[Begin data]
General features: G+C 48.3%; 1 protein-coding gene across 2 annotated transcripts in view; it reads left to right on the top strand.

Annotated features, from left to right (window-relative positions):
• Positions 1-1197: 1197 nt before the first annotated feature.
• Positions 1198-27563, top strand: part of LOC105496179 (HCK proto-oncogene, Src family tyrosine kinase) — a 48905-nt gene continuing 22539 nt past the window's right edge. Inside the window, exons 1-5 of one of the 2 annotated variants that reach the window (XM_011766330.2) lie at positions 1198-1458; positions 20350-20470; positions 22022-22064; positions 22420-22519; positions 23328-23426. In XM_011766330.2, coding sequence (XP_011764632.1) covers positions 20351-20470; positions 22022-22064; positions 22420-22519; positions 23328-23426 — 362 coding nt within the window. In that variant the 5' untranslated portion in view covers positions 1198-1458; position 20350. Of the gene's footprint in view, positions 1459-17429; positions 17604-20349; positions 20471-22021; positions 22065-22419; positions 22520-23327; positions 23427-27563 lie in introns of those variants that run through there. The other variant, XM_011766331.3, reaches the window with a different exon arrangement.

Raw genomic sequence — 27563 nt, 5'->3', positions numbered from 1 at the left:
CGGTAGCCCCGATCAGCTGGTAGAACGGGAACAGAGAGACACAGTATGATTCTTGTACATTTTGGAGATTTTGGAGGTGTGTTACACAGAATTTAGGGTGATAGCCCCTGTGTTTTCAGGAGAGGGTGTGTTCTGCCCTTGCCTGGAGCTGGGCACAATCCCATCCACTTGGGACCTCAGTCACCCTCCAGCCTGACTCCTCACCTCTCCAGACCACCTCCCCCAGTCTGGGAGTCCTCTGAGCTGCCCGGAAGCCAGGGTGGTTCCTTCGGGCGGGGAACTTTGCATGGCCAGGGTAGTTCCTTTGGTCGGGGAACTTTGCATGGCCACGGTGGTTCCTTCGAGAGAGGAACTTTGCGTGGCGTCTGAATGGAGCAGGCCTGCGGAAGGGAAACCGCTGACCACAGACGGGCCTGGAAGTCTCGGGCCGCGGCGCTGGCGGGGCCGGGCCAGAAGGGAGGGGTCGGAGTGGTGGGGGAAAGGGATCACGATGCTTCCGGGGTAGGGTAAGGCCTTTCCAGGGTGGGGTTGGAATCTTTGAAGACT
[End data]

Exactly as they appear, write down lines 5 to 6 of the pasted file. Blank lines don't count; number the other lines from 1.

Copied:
Raw genomic sequence — 27563 nt, 5'->3', positions numbered from 1 at the left:
CGGTAGCCCCGATCAGCTGGTAGAACGGGAACAGAGAGACACAGTATGATTCTTGTACATTTTGGAGATTTTGGAGGTGTGTTACACAGAATTTAGGGTGATAGCCCCTGTGTTTTCAGGAGAGGGTGTGTTCTGCCCTTGCCTGGAGCTGGGCACAATCCCATCCACTTGGGACCTCAGTCACCCTCCAGCCTGACTCCTCACCTCTCCAGACCACCTCCCCCAGTCTGGGAGTCCTCTGAGCTGCCCGGAAGCCAGGGTGGTTCCTTCGGGCGGGGAACTTTGCATGGCCAGGGTAGTTCCTTTGGTCGGGGAACTTTGCATGGCCACGGTGGTTCCTTCGAGAGAGGAACTTTGCGTGGCGTCTGAATGGAGCAGGCCTGCGGAAGGGAAACCGCTGACCACAGACGGGCCTGGAAGTCTCGGGCCGCGGCGCTGGCGGGGCCGGGCCAGAAGGGAGGGGTCGGAGTGGTGGGGGAAAGGGATCACGATGCTTCCGGGGTAGGGTAAGGCCTTTCCAGGGTGGGGTTGGAATCTTTGAAGACT